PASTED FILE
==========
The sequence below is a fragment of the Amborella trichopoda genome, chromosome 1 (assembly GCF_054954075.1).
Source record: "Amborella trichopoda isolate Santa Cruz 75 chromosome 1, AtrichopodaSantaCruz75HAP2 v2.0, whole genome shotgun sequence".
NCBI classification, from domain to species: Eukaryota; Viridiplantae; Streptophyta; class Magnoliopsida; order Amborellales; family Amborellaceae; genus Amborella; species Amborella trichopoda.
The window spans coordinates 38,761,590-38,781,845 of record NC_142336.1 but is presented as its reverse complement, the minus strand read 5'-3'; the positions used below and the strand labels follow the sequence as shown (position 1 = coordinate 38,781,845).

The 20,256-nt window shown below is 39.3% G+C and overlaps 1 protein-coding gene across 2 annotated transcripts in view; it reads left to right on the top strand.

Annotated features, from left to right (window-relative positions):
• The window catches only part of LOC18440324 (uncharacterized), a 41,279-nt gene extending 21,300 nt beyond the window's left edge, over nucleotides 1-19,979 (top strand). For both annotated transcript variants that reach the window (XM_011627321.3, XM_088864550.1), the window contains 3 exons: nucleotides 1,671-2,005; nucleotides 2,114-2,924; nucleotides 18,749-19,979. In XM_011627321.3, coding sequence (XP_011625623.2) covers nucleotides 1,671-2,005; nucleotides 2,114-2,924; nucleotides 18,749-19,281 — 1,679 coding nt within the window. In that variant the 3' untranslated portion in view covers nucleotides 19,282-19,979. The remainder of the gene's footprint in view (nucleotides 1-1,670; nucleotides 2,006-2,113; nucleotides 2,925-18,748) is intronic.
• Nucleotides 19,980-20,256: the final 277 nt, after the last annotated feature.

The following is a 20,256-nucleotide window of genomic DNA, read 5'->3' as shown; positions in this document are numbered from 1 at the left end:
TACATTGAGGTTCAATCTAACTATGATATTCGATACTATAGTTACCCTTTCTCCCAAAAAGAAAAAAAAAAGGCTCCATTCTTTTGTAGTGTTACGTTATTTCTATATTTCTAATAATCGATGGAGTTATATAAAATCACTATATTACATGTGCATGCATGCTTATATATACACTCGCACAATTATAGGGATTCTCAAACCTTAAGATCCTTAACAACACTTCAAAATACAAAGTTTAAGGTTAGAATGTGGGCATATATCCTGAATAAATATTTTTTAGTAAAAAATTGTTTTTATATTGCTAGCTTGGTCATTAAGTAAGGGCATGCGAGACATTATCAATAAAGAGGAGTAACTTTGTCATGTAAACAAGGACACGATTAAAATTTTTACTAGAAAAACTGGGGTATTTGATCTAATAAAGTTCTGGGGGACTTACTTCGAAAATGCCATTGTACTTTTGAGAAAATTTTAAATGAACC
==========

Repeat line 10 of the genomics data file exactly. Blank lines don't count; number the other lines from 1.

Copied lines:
TACATTGAGGTTCAATCTAACTATGATATTCGATACTATAGTTACCCTTTCTCCCAAAAAGAAAAAAAAAAGGCTCCATTCTTTTGTAGTGTTACGTTATTTCTATATTTCTAATAATCGATGGAGTTATATAAAATCACTATATTACATGTGCATGCATGCTTATATATACACTCGCACAATTATAGGGATTCTCAAACCTTAAGATCCTTAACAACACTTCAAAATACAAAGTTTAAGGTTAGAATGTGGGCATATATCCTGAATAAATATTTTTTAGTAAAAAATTGTTTTTATATTGCTAGCTTGGTCATTAAGTAAGGGCATGCGAGACATTATCAATAAAGAGGAGTAACTTTGTCATGTAAACAAGGACACGATTAAAATTTTTACTAGAAAAACTGGGGTATTTGATCTAATAAAGTTCTGGGGGACTTACTTCGAAAATGCCATTGTACTTTTGAGAAAATTTTAAATGAACC